This study is about the prevailing situation of the municipal water supply in Abuja, the federal capital city (FCC) of Nigeria in West-Africa. The nation’s water sector has had a number of policy formulations to improve service delivery of water to all the citizens on a sustainable basis. However, none of these efforts has brought about the needed panacea for sustainable water delivery. The installation of the major water infrastructures and reticulation services was a 3-phased development that took place in the city from 1979 to 1980, beyond that period further expansion have been very skeletal such that only about 40% or less is the spatial spread of reticulations for the teeming population in the city. Water being very vital to all living forms and particularly to man as a means of sustenance requires better management strategies by the public sector to ensure that there is sufficient and sustainable supply to all households in the city of Abuja. Consequently, the objective of this research is to explain how the management of Federal Capital Territory Water Board (FCT WB), the government agency in charge of potable water supply, influences the development of the reticulations to urban households in Abuja. The objective gave rise to the research questions that are directed at the strategies used by the management of the FCT WB to influence the causality at the beneficiaries end, which are the households in the city. The need to provide valid answers for this study led to the adoption of the ‘multi-level governance framework’ by Frantzeskaki and Tilie (2014). The research strategy found suitable for such an explanatory voyage is the case study because of the empirical inference of the case in view. The case study supports experiential observations as evidence for checking the applicability of concepts in substantiating the reason for the empirical context (Blatter and Blume, 2008). The instrument used was semi-structured interview guides because some information is known of the situation but in-depth knowledge was required to provide the answers to the research questions. A total of 20 in-depth interviews were conducted as follows: - 15 professionals from 3 actor groups namely FCT WB, Federal Capital Development Authority Engineering Services Department (FCDA ESD) and Federal Housing Authority (FHA) as well as on 5 residents in Kado estate of Gwarinpa district, a catchment area that is one of the oldest residential estates in the city and benefits sufficiently from the public water supply. Gwarinpa district was benchmarked against Lugbe district, the latter conspicuously lacks water reticulation yet it is one of the residential estates developed by the FHA (a co-actor in the water reticulation process). There was an overview of information, though not in-depth, from a 21st respondent in the FCDA ESD. The in-depth interviews were analysed by ATLAS.ti software being a qualitative research methodology and suitable for this study. The main findings from the data analysis revealed that FCT WB is practically not in charge of the infrastructural development for water reticulations but the responsible agency is the FCDA ESD. The main policy goal of the FCT WB is to operate and manage the infrastructure and water reticulations after FCDA ESD has completed the installations of the primary and secondary reticulations. The only aspect of installations conceded to the FCT WB is tertiary reticulation of individual houses to the secondary lines that have been installed by the FCDA ESD. The situation begs for better coordination in Abuja water management.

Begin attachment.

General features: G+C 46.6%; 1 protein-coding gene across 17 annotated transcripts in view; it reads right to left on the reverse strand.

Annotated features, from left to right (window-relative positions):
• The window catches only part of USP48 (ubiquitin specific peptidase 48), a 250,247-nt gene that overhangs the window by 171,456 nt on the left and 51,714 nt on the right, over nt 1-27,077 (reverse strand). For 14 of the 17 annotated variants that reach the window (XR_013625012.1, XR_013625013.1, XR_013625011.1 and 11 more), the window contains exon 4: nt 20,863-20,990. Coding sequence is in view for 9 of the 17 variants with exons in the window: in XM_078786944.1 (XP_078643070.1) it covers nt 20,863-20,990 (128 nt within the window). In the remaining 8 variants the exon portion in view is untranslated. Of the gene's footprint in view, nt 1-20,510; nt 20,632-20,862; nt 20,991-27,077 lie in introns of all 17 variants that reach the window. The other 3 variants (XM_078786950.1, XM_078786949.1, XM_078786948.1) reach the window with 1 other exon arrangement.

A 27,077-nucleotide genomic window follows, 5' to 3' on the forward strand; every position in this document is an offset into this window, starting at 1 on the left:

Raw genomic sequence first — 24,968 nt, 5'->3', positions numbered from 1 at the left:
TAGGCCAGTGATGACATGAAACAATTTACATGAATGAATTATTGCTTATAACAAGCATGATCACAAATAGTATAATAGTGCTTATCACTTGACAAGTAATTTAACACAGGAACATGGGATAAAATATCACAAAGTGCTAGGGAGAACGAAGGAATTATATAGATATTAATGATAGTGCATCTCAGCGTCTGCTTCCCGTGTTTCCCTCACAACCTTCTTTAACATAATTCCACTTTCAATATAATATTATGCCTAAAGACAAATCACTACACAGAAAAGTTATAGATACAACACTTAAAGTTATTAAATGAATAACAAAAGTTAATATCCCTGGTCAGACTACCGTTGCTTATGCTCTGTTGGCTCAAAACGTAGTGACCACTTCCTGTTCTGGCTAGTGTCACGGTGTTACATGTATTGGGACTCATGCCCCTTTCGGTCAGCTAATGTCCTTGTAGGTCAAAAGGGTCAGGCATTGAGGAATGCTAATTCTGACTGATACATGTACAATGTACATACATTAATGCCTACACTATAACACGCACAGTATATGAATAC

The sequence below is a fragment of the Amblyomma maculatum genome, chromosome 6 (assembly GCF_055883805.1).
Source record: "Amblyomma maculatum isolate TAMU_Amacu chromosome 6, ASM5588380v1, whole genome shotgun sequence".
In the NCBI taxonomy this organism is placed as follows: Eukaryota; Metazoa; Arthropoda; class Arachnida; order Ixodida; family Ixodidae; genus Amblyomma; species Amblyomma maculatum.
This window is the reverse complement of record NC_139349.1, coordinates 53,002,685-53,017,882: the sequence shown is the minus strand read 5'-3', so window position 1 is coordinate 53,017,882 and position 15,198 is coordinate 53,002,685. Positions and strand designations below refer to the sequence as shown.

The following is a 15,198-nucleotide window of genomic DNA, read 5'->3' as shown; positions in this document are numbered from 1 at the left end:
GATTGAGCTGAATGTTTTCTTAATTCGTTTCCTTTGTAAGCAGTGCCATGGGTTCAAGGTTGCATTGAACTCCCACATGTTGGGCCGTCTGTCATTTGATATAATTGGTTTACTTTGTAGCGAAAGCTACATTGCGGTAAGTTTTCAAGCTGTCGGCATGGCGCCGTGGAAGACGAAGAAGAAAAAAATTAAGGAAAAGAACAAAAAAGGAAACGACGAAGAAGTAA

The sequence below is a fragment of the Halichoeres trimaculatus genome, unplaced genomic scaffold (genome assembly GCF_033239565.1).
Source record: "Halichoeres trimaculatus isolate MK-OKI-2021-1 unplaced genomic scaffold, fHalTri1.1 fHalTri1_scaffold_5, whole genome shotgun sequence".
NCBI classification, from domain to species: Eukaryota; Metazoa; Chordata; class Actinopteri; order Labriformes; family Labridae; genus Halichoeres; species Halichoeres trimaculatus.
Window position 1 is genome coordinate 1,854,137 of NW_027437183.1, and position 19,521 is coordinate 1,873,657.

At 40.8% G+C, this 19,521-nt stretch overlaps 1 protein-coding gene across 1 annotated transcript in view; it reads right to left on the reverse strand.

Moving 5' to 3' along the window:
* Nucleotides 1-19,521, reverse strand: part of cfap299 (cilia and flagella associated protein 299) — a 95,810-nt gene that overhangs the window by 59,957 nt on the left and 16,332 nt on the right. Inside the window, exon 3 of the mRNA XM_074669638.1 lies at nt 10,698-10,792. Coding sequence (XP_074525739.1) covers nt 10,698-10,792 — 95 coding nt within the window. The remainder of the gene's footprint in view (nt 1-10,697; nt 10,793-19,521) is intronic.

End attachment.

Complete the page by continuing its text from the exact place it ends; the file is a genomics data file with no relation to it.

, , , ,
Scholten, H.T. (Peter)
Institute for Housing and Urban Development Studies

Osasumwen Ainiuwu, D. (Donna). (2016, September). Insufficient Potable Water Reticulations to Urban Households. Retrieved from